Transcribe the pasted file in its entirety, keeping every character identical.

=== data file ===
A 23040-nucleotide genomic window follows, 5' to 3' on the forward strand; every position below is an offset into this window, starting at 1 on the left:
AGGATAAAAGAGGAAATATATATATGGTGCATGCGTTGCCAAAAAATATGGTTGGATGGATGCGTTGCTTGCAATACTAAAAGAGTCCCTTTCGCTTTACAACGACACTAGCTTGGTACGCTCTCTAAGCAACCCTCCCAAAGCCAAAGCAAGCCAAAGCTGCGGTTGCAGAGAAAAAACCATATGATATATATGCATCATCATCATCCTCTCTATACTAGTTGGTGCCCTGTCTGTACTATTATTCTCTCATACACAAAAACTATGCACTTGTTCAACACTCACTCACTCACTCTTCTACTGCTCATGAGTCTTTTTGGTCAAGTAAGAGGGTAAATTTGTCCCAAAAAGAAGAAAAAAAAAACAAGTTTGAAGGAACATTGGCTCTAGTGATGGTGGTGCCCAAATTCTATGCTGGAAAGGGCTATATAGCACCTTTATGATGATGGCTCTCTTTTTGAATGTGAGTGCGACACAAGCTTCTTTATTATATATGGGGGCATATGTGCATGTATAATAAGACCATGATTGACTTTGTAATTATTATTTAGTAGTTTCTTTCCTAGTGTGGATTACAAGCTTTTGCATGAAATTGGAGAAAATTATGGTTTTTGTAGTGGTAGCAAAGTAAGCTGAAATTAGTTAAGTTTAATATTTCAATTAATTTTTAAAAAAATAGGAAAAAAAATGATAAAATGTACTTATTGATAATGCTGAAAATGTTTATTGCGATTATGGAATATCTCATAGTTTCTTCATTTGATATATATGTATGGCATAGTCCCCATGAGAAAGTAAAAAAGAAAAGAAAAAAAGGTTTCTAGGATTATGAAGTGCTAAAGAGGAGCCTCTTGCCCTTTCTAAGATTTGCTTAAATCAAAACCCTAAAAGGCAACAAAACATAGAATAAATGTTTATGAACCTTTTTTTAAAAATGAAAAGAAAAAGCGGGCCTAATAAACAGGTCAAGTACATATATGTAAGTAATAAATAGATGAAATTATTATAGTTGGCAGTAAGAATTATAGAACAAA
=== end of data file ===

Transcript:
A 23040-nucleotide genomic window follows, 5' to 3' on the forward strand; every position below is an offset into this window, starting at 1 on the left:
AGGATAAAAGAGGAAATATATATATGGTGCATGCGTTGCCAAAAAATATGGTTGGATGGATGCGTTGCTTGCAATACTAAAAGAGTCCCTTTCGCTTTACAACGACACTAGCTTGGTACGCTCTCTAAGCAACCCTCCCAAAGCCAAAGCAAGCCAAAGCTGCGGTTGCAGAGAAAAAACCATATGATATATATGCATCATCATCATCCTCTCTATACTAGTTGGTGCCCTGTCTGTACTATTATTCTCTCATACACAAAAACTATGCACTTGTTCAACACTCACTCACTCACTCTTCTACTGCTCATGAGTCTTTTTGGTCAAGTAAGAGGGTAAATTTGTCCCAAAAAGAAGAAAAAAAAAACAAGTTTGAAGGAACATTGGCTCTAGTGATGGTGGTGCCCAAATTCTATGCTGGAAAGGGCTATATAGCACCTTTATGATGATGGCTCTCTTTTTGAATGTGAGTGCGACACAAGCTTCTTTATTATATATGGGGGCATATGTGCATGTATAATAAGACCATGATTGACTTTGTAATTATTATTTAGTAGTTTCTTTCCTAGTGTGGATTACAAGCTTTTGCATGAAATTGGAGAAAATTATGGTTTTTGTAGTGGTAGCAAAGTAAGCTGAAATTAGTTAAGTTTAATATTTCAATTAATTTTTAAAAAAATAGGAAAAAAAATGATAAAATGTACTTATTGATAATGCTGAAAATGTTTATTGCGATTATGGAATATCTCATAGTTTCTTCATTTGATATATATGTATGGCATAGTCCCCATGAGAAAGTAAAAAAGAAAAGAAAAAAAGGTTTCTAGGATTATGAAGTGCTAAAGAGGAGCCTCTTGCCCTTTCTAAGATTTGCTTAAATCAAAACCCTAAAAGGCAACAAAACATAGAATAAATGTTTATGAACCTTTTTTTAAAAATGAAAAGAAAAAGCGGGCCTAATAAACAGGTCAAGTACATATATGTAAGTAATAAATAGATGAAATTATTATAGTTGGCAGTAAGAATTATAGAACAAA